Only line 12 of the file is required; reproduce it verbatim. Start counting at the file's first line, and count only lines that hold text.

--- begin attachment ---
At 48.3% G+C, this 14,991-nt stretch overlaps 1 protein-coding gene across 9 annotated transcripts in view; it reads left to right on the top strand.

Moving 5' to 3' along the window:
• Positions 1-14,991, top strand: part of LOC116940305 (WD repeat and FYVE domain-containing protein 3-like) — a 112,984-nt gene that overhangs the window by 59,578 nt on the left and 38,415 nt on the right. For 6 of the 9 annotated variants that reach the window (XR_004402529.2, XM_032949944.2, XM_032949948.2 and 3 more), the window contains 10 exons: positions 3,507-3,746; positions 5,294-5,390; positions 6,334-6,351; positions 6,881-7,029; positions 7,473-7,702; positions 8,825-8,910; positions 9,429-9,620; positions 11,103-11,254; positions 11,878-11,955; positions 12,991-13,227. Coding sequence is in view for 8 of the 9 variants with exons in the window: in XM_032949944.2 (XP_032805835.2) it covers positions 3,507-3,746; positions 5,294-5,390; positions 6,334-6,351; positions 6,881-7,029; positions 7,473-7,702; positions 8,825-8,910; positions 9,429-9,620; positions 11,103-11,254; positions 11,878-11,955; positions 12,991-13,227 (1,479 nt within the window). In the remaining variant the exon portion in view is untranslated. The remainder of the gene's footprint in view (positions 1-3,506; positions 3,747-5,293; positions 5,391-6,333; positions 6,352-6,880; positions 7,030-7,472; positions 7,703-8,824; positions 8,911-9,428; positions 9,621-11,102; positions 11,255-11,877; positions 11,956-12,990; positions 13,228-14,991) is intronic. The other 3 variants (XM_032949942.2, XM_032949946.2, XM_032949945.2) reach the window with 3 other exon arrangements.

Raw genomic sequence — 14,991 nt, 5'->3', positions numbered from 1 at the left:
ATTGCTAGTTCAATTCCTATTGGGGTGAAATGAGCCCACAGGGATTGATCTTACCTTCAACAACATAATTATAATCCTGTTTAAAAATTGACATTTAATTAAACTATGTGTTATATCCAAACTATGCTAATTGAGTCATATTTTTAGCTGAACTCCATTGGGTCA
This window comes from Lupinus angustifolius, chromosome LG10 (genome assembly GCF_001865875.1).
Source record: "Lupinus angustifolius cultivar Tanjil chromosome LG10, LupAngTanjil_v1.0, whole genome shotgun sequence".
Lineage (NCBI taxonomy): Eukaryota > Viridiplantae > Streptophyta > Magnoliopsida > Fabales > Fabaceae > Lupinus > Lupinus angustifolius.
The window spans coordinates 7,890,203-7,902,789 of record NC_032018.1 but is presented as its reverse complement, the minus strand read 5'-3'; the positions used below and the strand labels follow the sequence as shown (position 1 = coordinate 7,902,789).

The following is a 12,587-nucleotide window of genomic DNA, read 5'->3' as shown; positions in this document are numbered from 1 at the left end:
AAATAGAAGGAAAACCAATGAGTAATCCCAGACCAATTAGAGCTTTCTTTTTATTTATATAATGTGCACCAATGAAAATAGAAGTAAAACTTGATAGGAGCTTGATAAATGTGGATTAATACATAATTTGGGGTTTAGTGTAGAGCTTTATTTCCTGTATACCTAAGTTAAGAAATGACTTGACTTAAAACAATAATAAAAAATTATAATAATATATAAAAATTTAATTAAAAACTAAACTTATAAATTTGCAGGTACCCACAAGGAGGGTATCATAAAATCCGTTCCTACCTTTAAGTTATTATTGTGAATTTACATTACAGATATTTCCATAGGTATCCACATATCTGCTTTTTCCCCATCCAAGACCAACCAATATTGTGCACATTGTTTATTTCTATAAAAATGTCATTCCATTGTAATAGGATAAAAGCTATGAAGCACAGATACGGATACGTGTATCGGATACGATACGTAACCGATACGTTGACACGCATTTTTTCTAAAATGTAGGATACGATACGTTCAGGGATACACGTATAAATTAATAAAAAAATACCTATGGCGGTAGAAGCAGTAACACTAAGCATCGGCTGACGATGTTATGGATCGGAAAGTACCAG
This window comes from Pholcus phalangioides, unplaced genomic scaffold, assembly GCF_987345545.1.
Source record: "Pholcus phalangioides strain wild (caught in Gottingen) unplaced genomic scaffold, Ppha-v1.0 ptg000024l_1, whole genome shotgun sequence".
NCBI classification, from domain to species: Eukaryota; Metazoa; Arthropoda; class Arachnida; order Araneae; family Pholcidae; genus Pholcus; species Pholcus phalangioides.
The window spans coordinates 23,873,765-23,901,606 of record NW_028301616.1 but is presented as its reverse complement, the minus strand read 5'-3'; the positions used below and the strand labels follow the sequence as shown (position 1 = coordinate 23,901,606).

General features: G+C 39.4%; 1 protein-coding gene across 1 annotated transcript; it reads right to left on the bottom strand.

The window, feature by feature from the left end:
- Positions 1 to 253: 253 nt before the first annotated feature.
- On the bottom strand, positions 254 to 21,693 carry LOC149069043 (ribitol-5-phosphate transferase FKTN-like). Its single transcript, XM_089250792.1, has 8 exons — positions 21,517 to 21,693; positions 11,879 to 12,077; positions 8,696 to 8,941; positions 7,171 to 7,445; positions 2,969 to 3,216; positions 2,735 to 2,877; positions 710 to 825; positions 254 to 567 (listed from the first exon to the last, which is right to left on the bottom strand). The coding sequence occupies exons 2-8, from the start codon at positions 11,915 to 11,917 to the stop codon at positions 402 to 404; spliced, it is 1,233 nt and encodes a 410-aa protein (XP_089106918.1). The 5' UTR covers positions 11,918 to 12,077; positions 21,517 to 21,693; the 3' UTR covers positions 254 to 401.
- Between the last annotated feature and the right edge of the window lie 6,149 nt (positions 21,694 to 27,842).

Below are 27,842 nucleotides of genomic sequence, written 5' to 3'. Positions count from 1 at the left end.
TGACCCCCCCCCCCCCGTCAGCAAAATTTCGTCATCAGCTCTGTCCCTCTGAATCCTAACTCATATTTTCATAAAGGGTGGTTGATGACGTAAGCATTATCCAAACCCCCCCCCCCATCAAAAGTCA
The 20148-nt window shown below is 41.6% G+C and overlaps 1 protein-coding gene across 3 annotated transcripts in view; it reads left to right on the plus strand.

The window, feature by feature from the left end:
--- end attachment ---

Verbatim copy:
This window comes from Pholcus phalangioides, unplaced genomic scaffold, assembly GCF_987345545.1.